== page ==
World poverty declining

Opening markets in developed countries to trade from less developed ones is a more effective strategy to reduce poverty than foreign aid, say John Micklethwait and Adrian Wooldridge of the Los Angeles Times.

Foreign aid generally does little to alleviate structural poverty; instead, it usually falls into the hands of dictators. This explains, in part, why sub-Saharan real per capita income fell over the last three decades despite the world spending some $100 billion on aid.

Trade, by contrast, has a more reliable track record at improving living standards:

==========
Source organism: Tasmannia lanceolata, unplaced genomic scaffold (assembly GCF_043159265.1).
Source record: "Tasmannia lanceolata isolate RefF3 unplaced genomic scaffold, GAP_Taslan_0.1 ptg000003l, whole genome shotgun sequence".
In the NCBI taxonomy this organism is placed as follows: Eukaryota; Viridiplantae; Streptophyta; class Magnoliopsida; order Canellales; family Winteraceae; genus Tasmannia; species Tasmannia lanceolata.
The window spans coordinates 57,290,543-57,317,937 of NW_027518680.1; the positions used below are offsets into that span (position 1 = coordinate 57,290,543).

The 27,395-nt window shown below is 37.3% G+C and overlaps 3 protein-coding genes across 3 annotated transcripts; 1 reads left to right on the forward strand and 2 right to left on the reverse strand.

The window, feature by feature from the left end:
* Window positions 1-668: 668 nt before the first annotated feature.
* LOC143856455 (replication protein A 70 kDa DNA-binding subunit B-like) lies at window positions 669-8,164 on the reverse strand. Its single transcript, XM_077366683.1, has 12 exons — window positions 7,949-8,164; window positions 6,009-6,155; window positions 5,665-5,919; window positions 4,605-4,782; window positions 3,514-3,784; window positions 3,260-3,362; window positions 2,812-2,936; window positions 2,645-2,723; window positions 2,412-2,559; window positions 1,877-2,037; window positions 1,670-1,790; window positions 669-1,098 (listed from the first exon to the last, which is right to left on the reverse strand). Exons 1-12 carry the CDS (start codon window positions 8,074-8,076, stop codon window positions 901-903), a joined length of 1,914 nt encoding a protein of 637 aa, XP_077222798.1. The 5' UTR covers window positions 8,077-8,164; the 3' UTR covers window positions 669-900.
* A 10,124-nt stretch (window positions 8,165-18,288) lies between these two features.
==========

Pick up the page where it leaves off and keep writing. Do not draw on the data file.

• Trade has enabled poor countries, particularly China and India, to move millions of people out of poverty; in 2004, economies of developing nations grew by 6.1 percent, with China leading the way at 8.8 percent.

  • Through open markets flows access to better technology and goods; for example, over the last 15 years, vaccines have helped reduce the number of polio victims from 350,000 to 800 individuals.

  • The World Bank estimates that even modest liberalisation of trade in farm goods and textiles between the West and developing nations could lift some 144 million people out of poverty by 2015.

    Source: John Micklethwait and Adrian Wooldridge, The Silent Disaster of World Poverty, Los Angeles Times, January 10, 2005.

    For text:,0,744284.story

    For more on Benefits of Trade:

    FMF Policy Bulletin/ 01 February 2005
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